Recent Audio Reviews


Meditation Meditation

Rated 2 / 5 stars

* This is an official 2017 NGUAC review *

This one has some great potential, I just feel like it missed the mark in some key areas. On to specifics...

Mixing, mastering and production: Overall, the production is not too bad. But it suffers from preset-itis. That is to say, when I'm listening to Meditation I can hear that most, if not all, of the instruments are presets plunked into the project. They're very basic and generic sounds - a piano, a kick drum, a lead saw, etc. and while that's not inherently bad, there's not a lot of originality to them. When you use mostly presets, it's hard for me to assess your production skills, because there's not much of YOUR production going on - it's the production of whatever presets are available in the software you're using.
There's a few ways to fix this. Make sure to carefully EQ and reverb all of your instrument tracks so that they sound unique to you and to that specific song. Ideally, you want things to sound like all the instruments are playing together in the same room. A big aid to realism is also to edit velocity. Velocity is especially noticeable on certain instruments like the piano - when a pianist plays a piece, not every single note is pressed with the exact same amount of force. So when I hear that in your track, I know it's fake, regardless of how 'good' it sounds.

Finally I would say make sure to look into mastering a bit. Overall the mix was a bit muted and muddy - good EQing and use of a multiband compressor in the mastering stage will really help your music to shine.

Composition: Really good ideas. I'm a big fan of the chords and their progression.
My main sticking point here was the length. A long track is not necessarily a bad thing, but every single second of a track has to have original, innate worth, or what's the point? There's not a whole lot of progression in Meditation, and to listen to not tons of progression for six and a half minutes can get boring. Try having some distinct sections; add a bunch of instruments for one section and take them out the next. Dynamic variety can be a great tool.
The piano is a great melodic instrument and you had some piano melodies going on, but I wasn't particularly wowed by them. The piano/synth combo worked better, and I think you have good ideas regarding melodies, they just need some work.

Hope all this helps! Keep on composing.



Nescada's Theme Nescada's Theme

Rated 4.5 / 5 stars

*This is an official NGUAC 2017 review *

It HAS been a bit of time since I first listened to this, so I hope I can remember why I gave the scores I did haha. Regardless, this is really great, generally speaking. On to specifics...

Mixing, mastering and production: I only have one real criticism in the production side of things, and that's that 90% of the instruments are pretty obviously virtual. You've done great EQing, reverb and mastering on all of them but to someone who works with lots of vsts I can still tell, and that takes me a bit out of the piece. Granted, I think most people wouldn't be able to tell. There's no easy way out here, as the solution is actually recording all of those instruments live.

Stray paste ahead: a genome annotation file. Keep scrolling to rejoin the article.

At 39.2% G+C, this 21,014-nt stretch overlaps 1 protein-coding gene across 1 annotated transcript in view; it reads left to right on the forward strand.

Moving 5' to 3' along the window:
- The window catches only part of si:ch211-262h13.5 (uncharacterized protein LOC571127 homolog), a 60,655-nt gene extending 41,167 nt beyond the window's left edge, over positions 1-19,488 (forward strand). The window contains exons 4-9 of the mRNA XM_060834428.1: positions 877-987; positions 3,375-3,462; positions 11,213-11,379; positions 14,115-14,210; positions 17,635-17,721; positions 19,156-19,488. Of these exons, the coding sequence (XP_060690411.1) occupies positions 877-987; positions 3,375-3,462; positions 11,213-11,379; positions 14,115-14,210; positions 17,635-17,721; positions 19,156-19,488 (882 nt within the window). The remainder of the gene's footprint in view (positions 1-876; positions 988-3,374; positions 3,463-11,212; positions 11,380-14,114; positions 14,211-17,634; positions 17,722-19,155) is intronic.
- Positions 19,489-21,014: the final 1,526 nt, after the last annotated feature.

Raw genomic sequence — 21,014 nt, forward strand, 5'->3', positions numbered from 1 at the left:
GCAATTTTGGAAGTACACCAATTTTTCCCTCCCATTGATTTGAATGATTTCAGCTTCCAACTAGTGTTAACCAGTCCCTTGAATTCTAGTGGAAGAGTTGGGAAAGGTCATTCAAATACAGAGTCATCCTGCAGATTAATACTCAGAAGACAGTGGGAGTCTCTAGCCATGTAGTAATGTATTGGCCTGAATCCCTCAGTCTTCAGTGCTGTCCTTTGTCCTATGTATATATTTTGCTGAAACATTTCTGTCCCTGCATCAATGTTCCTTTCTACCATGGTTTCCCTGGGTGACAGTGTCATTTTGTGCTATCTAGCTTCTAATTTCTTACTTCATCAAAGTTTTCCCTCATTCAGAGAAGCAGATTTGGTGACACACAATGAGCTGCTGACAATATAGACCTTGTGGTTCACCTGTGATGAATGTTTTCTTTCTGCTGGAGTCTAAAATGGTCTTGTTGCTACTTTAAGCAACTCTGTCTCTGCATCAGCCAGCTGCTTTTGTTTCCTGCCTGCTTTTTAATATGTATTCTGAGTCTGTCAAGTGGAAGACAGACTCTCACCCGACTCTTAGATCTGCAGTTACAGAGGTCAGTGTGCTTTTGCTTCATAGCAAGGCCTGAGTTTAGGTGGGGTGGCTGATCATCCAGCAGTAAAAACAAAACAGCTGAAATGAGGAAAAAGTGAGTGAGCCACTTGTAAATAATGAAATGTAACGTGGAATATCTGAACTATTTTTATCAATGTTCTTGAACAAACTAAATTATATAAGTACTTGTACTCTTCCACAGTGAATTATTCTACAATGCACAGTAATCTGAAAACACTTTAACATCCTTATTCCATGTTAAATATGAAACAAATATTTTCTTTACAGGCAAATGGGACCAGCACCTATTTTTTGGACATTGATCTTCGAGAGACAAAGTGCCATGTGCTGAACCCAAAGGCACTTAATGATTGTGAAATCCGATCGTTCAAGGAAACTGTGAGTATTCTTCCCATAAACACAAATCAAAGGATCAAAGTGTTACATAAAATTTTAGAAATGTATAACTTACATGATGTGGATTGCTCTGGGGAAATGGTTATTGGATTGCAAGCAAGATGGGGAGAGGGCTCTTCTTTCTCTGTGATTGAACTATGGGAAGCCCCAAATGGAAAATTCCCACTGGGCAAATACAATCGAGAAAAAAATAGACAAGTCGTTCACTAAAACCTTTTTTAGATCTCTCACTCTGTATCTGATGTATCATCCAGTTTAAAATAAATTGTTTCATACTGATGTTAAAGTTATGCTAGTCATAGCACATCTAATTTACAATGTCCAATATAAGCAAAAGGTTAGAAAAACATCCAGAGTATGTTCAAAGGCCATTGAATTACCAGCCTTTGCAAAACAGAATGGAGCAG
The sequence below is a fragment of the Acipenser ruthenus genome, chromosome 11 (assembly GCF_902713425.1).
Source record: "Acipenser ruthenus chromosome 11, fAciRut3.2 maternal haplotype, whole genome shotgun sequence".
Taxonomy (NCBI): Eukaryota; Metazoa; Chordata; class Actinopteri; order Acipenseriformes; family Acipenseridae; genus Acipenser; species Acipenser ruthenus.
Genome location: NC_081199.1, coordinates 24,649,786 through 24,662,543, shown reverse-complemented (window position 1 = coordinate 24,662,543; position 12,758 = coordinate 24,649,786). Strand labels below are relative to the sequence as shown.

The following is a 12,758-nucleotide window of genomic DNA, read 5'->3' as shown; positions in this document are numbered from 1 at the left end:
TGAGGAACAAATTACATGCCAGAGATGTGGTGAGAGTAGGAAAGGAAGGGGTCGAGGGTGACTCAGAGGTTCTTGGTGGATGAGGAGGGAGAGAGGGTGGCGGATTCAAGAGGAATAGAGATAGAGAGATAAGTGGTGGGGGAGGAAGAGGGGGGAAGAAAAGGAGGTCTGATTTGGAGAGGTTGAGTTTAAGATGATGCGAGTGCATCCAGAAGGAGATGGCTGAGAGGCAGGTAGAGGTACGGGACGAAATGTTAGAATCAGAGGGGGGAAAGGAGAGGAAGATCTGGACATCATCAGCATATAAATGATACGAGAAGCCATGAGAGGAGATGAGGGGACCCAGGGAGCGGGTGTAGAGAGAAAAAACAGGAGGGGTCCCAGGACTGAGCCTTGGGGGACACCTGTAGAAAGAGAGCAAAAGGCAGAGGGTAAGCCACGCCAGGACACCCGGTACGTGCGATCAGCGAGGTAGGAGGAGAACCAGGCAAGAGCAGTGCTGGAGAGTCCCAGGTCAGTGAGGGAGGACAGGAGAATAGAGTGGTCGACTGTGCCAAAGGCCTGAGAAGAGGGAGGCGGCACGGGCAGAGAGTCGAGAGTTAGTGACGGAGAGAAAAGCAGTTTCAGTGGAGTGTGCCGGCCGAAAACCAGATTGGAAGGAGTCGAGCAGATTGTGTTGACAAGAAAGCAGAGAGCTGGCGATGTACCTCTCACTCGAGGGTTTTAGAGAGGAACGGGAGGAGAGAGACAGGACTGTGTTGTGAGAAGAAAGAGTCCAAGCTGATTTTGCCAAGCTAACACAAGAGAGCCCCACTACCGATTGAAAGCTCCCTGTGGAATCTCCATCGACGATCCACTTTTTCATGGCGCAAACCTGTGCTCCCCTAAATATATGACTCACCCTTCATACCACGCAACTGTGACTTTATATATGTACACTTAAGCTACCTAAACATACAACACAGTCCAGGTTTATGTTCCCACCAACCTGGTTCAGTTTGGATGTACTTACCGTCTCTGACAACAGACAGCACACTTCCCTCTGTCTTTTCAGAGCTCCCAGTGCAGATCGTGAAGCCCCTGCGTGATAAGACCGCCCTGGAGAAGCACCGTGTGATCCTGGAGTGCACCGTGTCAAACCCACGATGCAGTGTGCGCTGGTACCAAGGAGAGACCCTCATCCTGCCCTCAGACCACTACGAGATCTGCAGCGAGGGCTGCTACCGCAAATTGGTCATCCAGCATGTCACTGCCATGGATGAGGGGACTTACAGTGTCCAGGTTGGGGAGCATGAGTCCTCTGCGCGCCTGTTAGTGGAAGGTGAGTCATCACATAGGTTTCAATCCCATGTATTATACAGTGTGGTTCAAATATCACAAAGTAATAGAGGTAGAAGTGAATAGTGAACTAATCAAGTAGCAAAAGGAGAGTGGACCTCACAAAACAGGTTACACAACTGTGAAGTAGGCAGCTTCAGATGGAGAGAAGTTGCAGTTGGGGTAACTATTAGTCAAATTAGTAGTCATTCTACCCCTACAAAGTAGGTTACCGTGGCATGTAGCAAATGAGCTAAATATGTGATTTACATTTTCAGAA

All I can say is that when I'm judging a piece and there are instruments that are intended to be real - such as most orchestral instruments - but are not, I can't bring myself to give a perfect 10.

Otherwise, everything is great!

Composition: Great use of instruments, really solid chords and textures. I docked a few points in the atmosphere and originality sections for - surprise, surprise - the use of lots of virtual instruments that would be better off live. I hate to seem like a stickler on this account but it's something that's very important for me in terms of being as authentic as possible as a musician. That's one of the risks of writing music that demands a great deal of material cost. A rock band doesn't have the same production issues an orchestra does because it involves about 60 less people (not to mention hundreds of thousands, if not millions, of dollars less equipment). So unless I'm fully convinced there's an orchestra actually playing, I can't fully emotionally commit.

Adding the guitar in at 1:48 is a refreshing move. The way you did it was a good way to work guitar in on a client request.

I don't have too much bad to say about this (despite this feeling like a particularly negative review, sorry)! You have a great sense of musicality. Looking forward to what you bring to the table for the knockout round.



Generation Y Generation Y

Rated 3 / 5 stars

* This is an official 2017 NGUAC review *

Oh yeah, this one was fun! On to specifics...

Mixing, mastering and production: One of the main areas this suffered for me was that many of the instruments didn't sound like yours - they sounded very preset-y. It's hard to give points for technical mixing and originality when it doesn't feel like you've built the instruments from scratch.
I think some more punch and volume from the percussion would really have been great. They're useful for atmosphere right now but I think they could fulfill that role and still provide some good rhythmic backing if you increase their volume and bass impact.
Generally speaking, good use of effects - reverb and delay were used well!

Composition: Most of my thoughts on the composition aspect of things can be summed with 'I was waiting for more". There are some good ideas here, good little riffs, instrument usage, etc. but it never really goes anywhere with them. The ideas are presented and then that's it.
With that in mind, I would suggest adding more in. You've got the foundations here, so add some more in and create some distinct sections with the new instruments. Then you'll really have a piece with some flow and some fully fleshed out areas.

Keep on composing!